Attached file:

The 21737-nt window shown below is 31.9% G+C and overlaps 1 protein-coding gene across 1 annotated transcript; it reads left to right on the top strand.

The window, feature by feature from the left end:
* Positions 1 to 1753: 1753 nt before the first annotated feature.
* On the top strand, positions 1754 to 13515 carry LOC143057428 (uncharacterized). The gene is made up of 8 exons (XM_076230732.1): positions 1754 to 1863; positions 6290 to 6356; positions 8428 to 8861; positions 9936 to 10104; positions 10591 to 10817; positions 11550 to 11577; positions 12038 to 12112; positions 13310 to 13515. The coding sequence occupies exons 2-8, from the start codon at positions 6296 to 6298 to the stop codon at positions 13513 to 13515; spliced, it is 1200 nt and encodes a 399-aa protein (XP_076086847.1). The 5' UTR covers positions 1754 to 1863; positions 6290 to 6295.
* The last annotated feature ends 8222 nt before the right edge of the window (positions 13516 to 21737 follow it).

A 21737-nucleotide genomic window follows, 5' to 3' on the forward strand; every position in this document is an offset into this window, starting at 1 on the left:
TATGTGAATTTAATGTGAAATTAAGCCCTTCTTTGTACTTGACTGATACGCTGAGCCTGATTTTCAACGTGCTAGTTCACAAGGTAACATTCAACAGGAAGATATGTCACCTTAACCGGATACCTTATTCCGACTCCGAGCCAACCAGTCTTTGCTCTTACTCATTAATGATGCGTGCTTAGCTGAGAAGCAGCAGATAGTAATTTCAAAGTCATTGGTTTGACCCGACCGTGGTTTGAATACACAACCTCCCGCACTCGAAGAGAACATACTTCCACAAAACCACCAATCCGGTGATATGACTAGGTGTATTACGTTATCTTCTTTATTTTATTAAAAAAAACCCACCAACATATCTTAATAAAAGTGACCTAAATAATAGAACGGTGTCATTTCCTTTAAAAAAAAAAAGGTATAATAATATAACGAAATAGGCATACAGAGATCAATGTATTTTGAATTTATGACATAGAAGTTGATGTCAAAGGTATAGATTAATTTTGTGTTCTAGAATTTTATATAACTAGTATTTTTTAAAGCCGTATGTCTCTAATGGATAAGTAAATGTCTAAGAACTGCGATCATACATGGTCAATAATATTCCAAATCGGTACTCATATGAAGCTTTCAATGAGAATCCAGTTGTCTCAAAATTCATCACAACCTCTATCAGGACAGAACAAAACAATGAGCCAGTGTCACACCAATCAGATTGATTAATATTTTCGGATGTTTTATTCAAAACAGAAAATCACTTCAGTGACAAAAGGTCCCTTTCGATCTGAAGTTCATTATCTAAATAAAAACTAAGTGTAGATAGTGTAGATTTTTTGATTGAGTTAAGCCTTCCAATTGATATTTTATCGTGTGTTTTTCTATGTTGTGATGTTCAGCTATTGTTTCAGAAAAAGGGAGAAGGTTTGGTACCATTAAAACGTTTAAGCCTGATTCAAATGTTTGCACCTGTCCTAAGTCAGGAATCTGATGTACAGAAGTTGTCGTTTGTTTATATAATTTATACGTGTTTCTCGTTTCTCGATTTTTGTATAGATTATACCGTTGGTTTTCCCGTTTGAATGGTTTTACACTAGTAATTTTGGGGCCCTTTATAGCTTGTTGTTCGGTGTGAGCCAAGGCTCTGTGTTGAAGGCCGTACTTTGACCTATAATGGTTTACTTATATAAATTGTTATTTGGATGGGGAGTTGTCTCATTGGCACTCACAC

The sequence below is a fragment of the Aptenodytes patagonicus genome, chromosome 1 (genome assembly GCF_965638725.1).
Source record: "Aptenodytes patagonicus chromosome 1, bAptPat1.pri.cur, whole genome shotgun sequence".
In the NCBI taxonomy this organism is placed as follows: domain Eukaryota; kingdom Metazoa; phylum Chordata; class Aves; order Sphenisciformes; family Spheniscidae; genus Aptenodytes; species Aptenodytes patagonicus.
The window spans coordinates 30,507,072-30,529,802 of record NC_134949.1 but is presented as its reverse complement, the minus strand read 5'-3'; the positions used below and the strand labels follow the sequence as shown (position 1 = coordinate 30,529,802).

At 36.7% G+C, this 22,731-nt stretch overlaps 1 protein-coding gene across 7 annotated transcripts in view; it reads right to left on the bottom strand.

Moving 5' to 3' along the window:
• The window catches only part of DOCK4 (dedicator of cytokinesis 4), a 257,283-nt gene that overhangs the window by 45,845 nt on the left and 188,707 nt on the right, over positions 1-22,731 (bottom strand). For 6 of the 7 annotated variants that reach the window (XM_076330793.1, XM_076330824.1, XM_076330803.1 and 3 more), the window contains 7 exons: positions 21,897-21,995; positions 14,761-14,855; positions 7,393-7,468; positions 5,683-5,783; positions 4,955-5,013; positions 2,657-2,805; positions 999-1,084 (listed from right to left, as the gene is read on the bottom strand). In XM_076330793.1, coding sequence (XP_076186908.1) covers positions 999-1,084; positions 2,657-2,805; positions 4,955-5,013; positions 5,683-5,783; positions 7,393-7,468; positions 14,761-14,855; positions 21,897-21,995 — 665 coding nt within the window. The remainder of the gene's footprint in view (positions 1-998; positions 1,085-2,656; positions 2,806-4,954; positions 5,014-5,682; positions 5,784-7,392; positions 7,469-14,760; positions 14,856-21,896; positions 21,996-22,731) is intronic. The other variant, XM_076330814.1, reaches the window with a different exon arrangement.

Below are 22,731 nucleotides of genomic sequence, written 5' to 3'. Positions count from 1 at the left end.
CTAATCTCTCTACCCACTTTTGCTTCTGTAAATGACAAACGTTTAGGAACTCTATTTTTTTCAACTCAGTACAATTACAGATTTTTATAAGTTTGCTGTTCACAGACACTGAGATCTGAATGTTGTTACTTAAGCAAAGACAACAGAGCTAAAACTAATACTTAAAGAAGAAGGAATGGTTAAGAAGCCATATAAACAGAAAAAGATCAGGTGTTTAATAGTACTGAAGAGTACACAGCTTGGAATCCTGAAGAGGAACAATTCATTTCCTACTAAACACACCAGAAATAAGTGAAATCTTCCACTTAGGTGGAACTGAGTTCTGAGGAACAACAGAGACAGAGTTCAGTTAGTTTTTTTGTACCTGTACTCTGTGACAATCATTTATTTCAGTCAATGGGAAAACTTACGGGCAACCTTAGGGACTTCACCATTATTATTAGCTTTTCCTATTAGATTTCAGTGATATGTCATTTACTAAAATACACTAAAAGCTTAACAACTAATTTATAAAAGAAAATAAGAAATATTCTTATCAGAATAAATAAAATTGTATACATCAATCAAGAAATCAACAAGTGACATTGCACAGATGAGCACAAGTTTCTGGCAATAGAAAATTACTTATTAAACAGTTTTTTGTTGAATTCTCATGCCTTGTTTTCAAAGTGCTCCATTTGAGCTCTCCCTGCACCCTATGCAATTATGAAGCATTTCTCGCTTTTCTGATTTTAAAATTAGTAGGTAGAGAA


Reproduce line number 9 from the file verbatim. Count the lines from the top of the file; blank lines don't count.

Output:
Source record: "Aptenodytes patagonicus chromosome 1, bAptPat1.pri.cur, whole genome shotgun sequence".